HARRISBURG — Democrat Mike Stack just might be the most politically hunted lieutenant governor in modern Pennsylvania history.

Eight people are vying for his job — four from his own party — and come May 15, each hopes to make Stack the first lieutenant governor to lose reelection in a primary since the holder of the position was permitted two terms nearly a half-century ago.

For Stack, a onetime state senator from Northeast Philadelphia who was elected the state's second-in-command in 2014, it's a chance to salvage a political career sullied last year by revelations that Gov. Wolf, also a Democrat, had ordered an inquiry into complaints that Stack and his wife had verbally abused or otherwise mistreated state employees. The inquiry's findings have not been made public.

For Stack's four Democratic competitors, it's a chance to snag what Harrisburg insiders only half-jokingly refer to as the state's best job: It pays $163,672 annually, comes with a 2,400-square-foot residence funded by taxpayers, and involves a fraction of the work and stress of the governor's position.

Stack's opponents are seeking to seize on an unusual — and uncomfortable — political scenario in the Capitol: a chilly relationship between Wolf and Stack, who are supposed to be a team but behind the scenes barely speak to each other. Wolf is taking a neutral stance and is not endorsing anyone.

That may-the-best-person-win attitude has cast a dash of intrigue into what often is an overlooked race. It also could mark a new entry in Pennsylvania's history books if Stack is defeated while Wolf, who has no primary challenger, sails into the general election.

"This is not the norm," said pollster and political science professor G. Terry Madonna of Franklin and Marshall College. "After four years of serving together, you usually see the governor and the lieutenant governor as running for reelection as a team."

The lieutenant governor, Madonna noted, "is a heartbeat away from the governor's office. So you would think the governor would have a keen interest in the lieutenant governor's race."

Stack did not respond to an interview request.

Pennsylvania law does not allow governors to choose their running mates — although there is a bill in the legislature to change that. As a result, governors and lieutenant governors do not run as a ticket in primaries, only in general elections.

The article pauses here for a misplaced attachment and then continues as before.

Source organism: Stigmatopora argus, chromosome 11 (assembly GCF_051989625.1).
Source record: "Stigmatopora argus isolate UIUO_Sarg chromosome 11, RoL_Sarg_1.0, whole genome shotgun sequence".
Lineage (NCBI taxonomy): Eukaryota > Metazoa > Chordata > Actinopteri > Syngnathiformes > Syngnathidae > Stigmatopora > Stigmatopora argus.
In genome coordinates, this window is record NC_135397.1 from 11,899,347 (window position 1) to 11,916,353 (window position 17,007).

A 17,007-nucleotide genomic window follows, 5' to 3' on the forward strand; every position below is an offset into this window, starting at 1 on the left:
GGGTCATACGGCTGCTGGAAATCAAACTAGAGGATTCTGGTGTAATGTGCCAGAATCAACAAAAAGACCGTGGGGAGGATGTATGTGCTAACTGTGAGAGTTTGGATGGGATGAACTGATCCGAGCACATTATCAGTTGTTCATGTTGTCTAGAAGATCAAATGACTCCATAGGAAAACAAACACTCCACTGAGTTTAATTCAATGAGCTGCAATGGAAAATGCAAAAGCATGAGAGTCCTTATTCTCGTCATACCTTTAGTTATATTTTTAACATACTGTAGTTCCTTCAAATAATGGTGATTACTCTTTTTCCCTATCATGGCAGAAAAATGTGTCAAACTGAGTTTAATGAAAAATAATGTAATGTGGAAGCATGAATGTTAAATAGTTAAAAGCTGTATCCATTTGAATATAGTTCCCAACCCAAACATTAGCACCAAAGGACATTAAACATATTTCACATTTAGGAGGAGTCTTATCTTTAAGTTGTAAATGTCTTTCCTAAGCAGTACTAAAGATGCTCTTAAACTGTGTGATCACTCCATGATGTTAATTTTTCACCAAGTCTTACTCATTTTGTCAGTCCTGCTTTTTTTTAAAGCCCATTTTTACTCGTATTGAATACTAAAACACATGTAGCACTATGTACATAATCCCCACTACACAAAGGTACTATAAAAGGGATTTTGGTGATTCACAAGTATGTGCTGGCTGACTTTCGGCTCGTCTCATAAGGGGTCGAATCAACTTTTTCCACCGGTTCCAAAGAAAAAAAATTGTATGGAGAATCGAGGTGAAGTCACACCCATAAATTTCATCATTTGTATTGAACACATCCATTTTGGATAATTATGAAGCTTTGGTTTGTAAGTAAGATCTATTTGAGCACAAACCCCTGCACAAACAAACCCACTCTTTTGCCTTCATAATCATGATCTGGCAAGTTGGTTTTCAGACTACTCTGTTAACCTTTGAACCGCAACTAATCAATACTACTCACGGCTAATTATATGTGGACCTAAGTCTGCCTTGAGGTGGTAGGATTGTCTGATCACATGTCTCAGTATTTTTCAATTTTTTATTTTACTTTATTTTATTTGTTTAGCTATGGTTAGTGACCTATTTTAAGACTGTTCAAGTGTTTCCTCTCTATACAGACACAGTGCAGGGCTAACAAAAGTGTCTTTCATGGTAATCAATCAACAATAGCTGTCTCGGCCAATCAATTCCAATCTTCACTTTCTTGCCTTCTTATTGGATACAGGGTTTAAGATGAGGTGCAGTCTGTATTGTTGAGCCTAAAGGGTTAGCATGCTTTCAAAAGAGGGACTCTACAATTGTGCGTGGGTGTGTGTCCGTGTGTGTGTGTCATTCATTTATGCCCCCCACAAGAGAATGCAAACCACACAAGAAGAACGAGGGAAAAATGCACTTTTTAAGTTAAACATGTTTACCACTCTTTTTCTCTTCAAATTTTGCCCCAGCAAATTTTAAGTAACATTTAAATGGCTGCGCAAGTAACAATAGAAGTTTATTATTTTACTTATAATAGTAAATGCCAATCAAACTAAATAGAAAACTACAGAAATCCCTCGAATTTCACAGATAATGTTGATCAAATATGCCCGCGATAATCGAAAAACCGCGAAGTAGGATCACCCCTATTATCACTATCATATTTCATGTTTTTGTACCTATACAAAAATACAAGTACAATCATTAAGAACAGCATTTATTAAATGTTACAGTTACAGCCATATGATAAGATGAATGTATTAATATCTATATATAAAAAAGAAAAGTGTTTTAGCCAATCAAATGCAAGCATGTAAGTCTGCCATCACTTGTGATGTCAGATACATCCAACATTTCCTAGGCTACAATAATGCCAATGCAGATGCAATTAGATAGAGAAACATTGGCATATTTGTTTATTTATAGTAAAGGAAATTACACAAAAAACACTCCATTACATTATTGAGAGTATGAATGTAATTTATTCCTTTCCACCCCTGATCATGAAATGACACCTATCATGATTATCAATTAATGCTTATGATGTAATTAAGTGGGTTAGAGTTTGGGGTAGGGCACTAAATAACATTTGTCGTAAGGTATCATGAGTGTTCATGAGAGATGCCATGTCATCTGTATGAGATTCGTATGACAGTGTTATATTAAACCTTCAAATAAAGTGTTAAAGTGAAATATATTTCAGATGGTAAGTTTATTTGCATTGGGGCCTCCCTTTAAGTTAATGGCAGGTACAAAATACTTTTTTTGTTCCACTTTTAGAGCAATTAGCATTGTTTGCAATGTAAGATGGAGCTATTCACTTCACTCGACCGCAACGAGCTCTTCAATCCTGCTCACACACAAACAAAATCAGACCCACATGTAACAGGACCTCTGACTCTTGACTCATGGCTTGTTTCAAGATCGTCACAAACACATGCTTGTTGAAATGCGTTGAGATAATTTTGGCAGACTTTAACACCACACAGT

Almost all candidates said they are running to restore gravity to an office often viewed as largely ceremonial. The lieutenant governor has certain prescribed duties, including presiding over the 50-member Senate (and casting a tiebreaker vote, if necessary) and chairing the Board of Pardons. But most candidates said they also want to tackle meaty social and fiscal issues.

Off to the races

On the Democratic side, four candidates are challenging Stack to run with Wolf in November (originally there were more, but several candidates dropped out).

Nina Ahmad, a onetime deputy mayor for public engagement in Mayor Kenney's administration, said she is running to "restore integrity and accountability" and to "give a voice to forgotten communities." A former president of the Philadelphia chapter of the National Organization for Women, Ahmad said she also wants to bring diversity and inclusion to elected executive positions in the state, which for decades have largely been held by men.

"I am a systems-change person," said Ahmad, "and that is what this position will allow me to do, working in concert with the governor: connecting with folks who feel marginalized."

Kathi Cozzone, an accountant who has been a Chester County commissioner for the last decade, said she wants to give counties more of a voice in the Capitol. She said she has been frustrated that the legislature over the years has reduced state funding for county services "to the most vulnerable in our communities."

She said she also would seek to bring attention to women's rights and better funding for public education, issues that Wolf has prioritized in his first term.

"The governor," she said, "needs a partner he can work with."

John Fetterman, the Braddock mayor who made national headlines when he ran for U.S. Senate in 2016, stands apart for his height (6 foot 8), his standard black T-shirts, and his tattoos marking the dates of homicides in his borough.

Fetterman bills himself as a progressive, which he says means "championing common-sense, evidence-based public policies that benefit the most people possible." He's been endorsed by U.S. Sen. Bernie Sanders (Ind., Vt.) and by various progressive groups. But the Pittsburgh chapter of Democratic Socialists of America, which has become increasingly active since Sanders' presidential run, declined to endorse Fetterman.